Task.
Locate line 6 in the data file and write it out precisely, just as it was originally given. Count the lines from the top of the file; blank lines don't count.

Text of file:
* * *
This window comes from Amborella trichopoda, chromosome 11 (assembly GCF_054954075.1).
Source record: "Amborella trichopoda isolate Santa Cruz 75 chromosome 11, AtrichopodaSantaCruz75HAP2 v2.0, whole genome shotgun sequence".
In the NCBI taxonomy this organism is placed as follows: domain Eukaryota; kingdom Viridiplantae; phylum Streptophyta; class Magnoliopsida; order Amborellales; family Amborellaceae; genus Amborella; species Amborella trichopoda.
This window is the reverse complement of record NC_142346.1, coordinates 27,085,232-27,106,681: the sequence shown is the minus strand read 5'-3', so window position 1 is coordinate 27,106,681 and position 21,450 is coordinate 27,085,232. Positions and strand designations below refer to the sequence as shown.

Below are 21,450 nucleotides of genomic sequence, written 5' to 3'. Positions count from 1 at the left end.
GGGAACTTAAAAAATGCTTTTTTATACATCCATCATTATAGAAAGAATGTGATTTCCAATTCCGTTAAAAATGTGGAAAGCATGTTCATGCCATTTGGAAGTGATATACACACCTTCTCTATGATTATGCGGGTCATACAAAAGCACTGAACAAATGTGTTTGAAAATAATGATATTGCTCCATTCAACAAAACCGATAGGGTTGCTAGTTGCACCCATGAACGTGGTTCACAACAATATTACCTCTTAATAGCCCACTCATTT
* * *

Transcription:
GGGAACTTAAAAAATGCTTTTTTATACATCCATCATTATAGAAAGAATGTGATTTCCAATTCCGTTAAAAATGTGGAAAGCATGTTCATGCCATTTGGAAGTGATATACACACCTTCTCTATGATTATGCGGGTCATACAAAAGCACTGAACAAATGTGTTTGAAAATAATGATATTGCTCCATTCAACAAAACCGATAGGGTTGCTAGTTGCACCCATGAACGTGGTTCACAACAATATTACCTCTTAATAGCCCACTCATTT